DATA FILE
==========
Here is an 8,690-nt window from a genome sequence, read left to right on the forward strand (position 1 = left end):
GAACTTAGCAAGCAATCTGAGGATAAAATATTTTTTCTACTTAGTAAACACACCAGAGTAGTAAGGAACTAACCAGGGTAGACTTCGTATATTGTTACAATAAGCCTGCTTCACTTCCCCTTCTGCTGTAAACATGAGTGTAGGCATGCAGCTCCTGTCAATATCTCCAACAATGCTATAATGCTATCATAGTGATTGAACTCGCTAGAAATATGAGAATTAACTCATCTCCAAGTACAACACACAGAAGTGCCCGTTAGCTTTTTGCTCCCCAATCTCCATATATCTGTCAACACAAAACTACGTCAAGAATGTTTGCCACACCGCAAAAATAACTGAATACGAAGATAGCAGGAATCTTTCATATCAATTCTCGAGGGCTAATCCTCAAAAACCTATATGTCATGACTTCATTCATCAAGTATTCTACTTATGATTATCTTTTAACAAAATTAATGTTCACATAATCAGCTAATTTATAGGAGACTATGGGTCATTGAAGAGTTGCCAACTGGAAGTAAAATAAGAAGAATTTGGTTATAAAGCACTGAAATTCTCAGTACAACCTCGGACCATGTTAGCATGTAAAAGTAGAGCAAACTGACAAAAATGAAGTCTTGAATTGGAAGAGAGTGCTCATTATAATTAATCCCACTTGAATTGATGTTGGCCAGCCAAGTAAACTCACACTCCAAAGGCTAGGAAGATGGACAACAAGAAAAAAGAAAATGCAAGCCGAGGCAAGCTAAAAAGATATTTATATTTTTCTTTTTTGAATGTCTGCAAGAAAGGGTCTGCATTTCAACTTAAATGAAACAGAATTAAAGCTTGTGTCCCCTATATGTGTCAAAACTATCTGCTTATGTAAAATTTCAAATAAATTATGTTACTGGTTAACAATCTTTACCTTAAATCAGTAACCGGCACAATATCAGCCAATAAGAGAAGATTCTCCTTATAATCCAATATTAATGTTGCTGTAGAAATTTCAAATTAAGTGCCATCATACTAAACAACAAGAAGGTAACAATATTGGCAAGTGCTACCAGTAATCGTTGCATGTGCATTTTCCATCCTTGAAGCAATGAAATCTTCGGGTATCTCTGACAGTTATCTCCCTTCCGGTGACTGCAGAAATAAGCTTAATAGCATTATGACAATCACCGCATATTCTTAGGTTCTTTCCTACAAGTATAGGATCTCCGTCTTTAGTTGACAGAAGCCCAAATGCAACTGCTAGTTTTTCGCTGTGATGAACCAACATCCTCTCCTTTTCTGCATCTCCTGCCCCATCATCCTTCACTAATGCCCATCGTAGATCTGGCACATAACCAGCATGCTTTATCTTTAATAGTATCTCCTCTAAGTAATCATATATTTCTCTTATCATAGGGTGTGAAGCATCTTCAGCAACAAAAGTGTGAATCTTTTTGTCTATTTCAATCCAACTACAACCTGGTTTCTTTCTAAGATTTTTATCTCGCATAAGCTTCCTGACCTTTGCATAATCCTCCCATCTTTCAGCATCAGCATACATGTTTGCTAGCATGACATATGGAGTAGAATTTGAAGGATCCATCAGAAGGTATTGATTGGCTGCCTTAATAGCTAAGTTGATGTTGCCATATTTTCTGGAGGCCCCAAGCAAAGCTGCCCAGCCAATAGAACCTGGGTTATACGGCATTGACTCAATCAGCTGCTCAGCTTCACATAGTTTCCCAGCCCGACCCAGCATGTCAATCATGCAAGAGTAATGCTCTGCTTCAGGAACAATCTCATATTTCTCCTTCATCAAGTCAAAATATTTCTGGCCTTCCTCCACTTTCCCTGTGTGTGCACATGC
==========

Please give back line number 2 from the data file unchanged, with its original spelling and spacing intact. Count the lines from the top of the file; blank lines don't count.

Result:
GAACTTAGCAAGCAATCTGAGGATAAAATATTTTTTCTACTTAGTAAACACACCAGAGTAGTAAGGAACTAACCAGGGTAGACTTCGTATATTGTTACAATAAGCCTGCTTCACTTCCCCTTCTGCTGTAAACATGAGTGTAGGCATGCAGCTCCTGTCAATATCTCCAACAATGCTATAATGCTATCATAGTGATTGAACTCGCTAGAAATATGAGAATTAACTCATCTCCAAGTACAACACACAGAAGTGCCCGTTAGCTTTTTGCTCCCCAATCTCCATATATCTGTCAACACAAAACTACGTCAAGAATGTTTGCCACACCGCAAAAATAACTGAATACGAAGATAGCAGGAATCTTTCATATCAATTCTCGAGGGCTAATCCTCAAAAACCTATATGTCATGACTTCATTCATCAAGTATTCTACTTATGATTATCTTTTAACAAAATTAATGTTCACATAATCAGCTAATTTATAGGAGACTATGGGTCATTGAAGAGTTGCCAACTGGAAGTAAAATAAGAAGAATTTGGTTATAAAGCACTGAAATTCTCAGTACAACCTCGGACCATGTTAGCATGTAAAAGTAGAGCAAACTGACAAAAATGAAGTCTTGAATTGGAAGAGAGTGCTCATTATAATTAATCCCACTTGAATTGATGTTGGCCAGCCAAGTAAACTCACACTCCAAAGGCTAGGAAGATGGACAACAAGAAAAAAGAAAATGCAAGCCGAGGCAAGCTAAAAAGATATTTATATTTTTCTTTTTTGAATGTCTGCAAGAAAGGGTCTGCATTTCAACTTAAATGAAACAGAATTAAAGCTTGTGTCCCCTATATGTGTCAAAACTATCTGCTTATGTAAAATTTCAAATAAATTATGTTACTGGTTAACAATCTTTACCTTAAATCAGTAACCGGCACAATATCAGCCAATAAGAGAAGATTCTCCTTATAATCCAATATTAATGTTGCTGTAGAAATTTCAAATTAAGTGCCATCATACTAAACAACAAGAAGGTAACAATATTGGCAAGTGCTACCAGTAATCGTTGCATGTGCATTTTCCATCCTTGAAGCAATGAAATCTTCGGGTATCTCTGACAGTTATCTCCCTTCCGGTGACTGCAGAAATAAGCTTAATAGCATTATGACAATCACCGCATATTCTTAGGTTCTTTCCTACAAGTATAGGATCTCCGTCTTTAGTTGACAGAAGCCCAAATGCAACTGCTAGTTTTTCGCTGTGATGAACCAACATCCTCTCCTTTTCTGCATCTCCTGCCCCATCATCCTTCACTAATGCCCATCGTAGATCTGGCACATAACCAGCATGCTTTATCTTTAATAGTATCTCCTCTAAGTAATCATATATTTCTCTTATCATAGGGTGTGAAGCATCTTCAGCAACAAAAGTGTGAATCTTTTTGTCTATTTCAATCCAACTACAACCTGGTTTCTTTCTAAGATTTTTATCTCGCATAAGCTTCCTGACCTTTGCATAATCCTCCCATCTTTCAGCATCAGCATACATGTTTGCTAGCATGACATATGGAGTAGAATTTGAAGGATCCATCAGAAGGTATTGATTGGCTGCCTTAATAGCTAAGTTGATGTTGCCATATTTTCTGGAGGCCCCAAGCAAAGCTGCCCAGCCAATAGAACCTGGGTTATACGGCATTGACTCAATCAGCTGCTCAGCTTCACATAGTTTCCCAGCCCGACCCAGCATGTCAATCATGCAAGAGTAATGCTCTGCTTCAGGAACAATCTCATATTTCTCCTTCATCAAGTCAAAATATTTCTGGCCTTCCTCCACTTTCCCTGTGTGTGCACATGC